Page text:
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Memórias do Instituto Oswaldo Cruz

Print version ISSN 0074-0276On-line version ISSN 1678-8060

Mem. Inst. Oswaldo Cruz vol. 94 n. 2 Rio de Janeiro Mar./Apr. 1999

http://dx.doi.org/10.1590/S0074-02761999000200023 

Review on the Molecular Tools for the Understanding of the Epidemiology of Animal Trypanosomosis in West Africa

Vol. 94(2): 245-248

G Duvallet/+, S de La Rocque*, JM Reifenberg, P Solano*, T Lefrançois*, JF Michel*, Z Bengaly*, I Sidibe*, D Cuisance, G Cuny**

Cirad-Emvt, B.P. 5035, 34032 Montpellier Cedex 1, France *CIRDES, 01 B.P. 454, Bobo-Dioulasso,
Burkina Faso **ORSTOM, B.P. 5045, 34032 Montpellier Cedex 1, France

The epidemiology of animal trypanosomosis around Bobo-Dioulasso (Burkina Faso, West Africa) benefited a lot in the last years from the progress of molecular tools. The two most used molecular techniques were the polymerase chain reaction for the diagnosis of the disease in cattle and the characterization of the trypanosomes in the host and the vector on one hand, and the microsatellite DNA polymorphism in tsetse flies to study the intraspecific genetic variability of the vector on the other hand. The results obtained in the Sideradougou area during a recent two year survey with these techniques, associated with many other georeferenced informations concerning vector and cattle distribution, natural environment, landuse, ground occupation, livestock management, were combined in a Geographical Information System. This new approach of a complex pathogenic system led to a better evaluation of the risk of trypanosome transmission.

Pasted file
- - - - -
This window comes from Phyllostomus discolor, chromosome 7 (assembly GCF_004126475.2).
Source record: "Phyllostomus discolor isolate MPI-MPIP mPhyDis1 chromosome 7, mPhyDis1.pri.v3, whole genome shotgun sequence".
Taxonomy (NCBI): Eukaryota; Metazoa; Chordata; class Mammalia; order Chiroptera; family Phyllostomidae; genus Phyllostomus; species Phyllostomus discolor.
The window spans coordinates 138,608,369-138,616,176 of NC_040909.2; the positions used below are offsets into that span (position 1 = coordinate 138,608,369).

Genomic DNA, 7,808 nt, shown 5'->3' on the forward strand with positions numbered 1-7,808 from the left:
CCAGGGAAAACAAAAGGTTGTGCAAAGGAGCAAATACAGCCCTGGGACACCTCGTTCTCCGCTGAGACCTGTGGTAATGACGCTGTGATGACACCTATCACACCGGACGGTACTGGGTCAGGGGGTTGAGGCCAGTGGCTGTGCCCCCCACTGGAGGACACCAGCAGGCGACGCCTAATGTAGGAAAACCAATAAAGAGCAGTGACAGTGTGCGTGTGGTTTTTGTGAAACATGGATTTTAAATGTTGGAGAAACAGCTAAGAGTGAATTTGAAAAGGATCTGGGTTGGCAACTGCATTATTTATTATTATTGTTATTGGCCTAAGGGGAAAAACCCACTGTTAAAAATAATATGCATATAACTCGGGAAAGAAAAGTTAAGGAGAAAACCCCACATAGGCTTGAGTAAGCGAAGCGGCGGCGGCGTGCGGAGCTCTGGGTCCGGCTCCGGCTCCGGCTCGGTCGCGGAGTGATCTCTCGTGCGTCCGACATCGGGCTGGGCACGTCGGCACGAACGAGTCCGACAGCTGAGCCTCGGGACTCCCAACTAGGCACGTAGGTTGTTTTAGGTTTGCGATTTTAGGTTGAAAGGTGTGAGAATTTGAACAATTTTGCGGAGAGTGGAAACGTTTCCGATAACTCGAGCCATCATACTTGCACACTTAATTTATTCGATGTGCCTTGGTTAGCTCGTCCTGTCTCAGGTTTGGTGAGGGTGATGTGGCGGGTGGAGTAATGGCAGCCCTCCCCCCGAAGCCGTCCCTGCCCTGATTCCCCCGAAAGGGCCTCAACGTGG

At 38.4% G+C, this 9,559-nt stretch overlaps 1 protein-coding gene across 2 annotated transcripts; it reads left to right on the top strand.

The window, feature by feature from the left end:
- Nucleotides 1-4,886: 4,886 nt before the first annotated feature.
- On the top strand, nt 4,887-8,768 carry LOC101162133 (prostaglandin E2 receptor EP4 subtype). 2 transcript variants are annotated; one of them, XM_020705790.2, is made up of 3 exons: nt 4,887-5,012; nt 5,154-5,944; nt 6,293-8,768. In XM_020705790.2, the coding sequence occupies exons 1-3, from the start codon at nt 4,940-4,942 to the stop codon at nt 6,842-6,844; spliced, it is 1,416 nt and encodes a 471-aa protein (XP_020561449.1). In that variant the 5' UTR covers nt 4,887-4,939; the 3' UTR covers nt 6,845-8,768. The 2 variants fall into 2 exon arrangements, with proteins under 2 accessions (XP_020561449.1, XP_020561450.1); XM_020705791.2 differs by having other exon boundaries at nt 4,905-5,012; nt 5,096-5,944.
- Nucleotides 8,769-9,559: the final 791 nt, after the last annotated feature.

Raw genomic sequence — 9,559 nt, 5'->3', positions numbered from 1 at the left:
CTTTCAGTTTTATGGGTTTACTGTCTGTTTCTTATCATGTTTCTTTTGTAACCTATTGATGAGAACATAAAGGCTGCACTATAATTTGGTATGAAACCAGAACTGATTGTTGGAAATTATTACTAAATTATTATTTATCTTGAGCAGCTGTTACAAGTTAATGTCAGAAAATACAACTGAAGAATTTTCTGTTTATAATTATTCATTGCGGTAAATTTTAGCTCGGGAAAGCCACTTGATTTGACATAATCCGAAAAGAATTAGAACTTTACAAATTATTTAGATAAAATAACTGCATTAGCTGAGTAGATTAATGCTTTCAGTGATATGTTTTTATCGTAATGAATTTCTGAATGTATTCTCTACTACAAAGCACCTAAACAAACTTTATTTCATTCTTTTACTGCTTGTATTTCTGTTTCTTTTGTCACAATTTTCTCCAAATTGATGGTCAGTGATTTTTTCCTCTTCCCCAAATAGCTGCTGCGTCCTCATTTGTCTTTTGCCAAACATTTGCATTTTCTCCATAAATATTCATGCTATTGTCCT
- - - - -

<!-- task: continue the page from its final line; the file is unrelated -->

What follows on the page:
Key words: African animal trypanosomosis - epidemiology - polymerase chain reaction- microsatellite DNA - Glossina - Trypanosoma sp.

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Animal trypanosomosis represents a serious problem in most of Africa and also in certain zones of South America and Asia. The control methods currently in use require a good knowledge of the epidemiology of the disease for a better effectiveness.

The epidemiology of animal trypanosomosis around Bobo-Dioulasso (Burkina Faso) benefited a lot in the last years from the progress of molecular biology tools. The most employed techniques were (1) the polymerase chain reaction (PCR) for the diagnosis of the disease in cattle and the characterization of the trypanosomes in the host and the vectors; (2) the microsatellite DNA polymorphism in tsetse flies for the study of the intraspecific genetic variability of the vectors.

The PCR combines the advantages of a greater sensibility than the parasitological or immunological techniques with the possibility of differentiating trypanosomes which have a similar morphology but a very different economic impact.

The study of the microsatellite DNA polymorphism in tsetse flies appears to be of prime importance to assess the consequences of intraspecific genetic variability on the epidemiology of trypanosomosis.

All the results obtained in the Sideradougou area during a recent two year survey with these techniques, associated with many other georeferenced information concerning vector and cattle distribution, natural environment, landuse, livestock management, were combined in a Geographical Information System (GIS). This new approach of a complex pathogenic system must lead to a better evaluation of the risk of trypanosome transmission.

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bul1.gif (879 bytes) MATERIALS AND METHODS

bul1.gif (879 bytes) RESULTS

bul1.gif (879 bytes) DISCUSSION

bul1.gif (879 bytes) ACKNOWLEDGMENTS

bul1.gif (879 bytes) REFERENCES

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bul1.gif (879 bytes) MATERIALS AND METHODS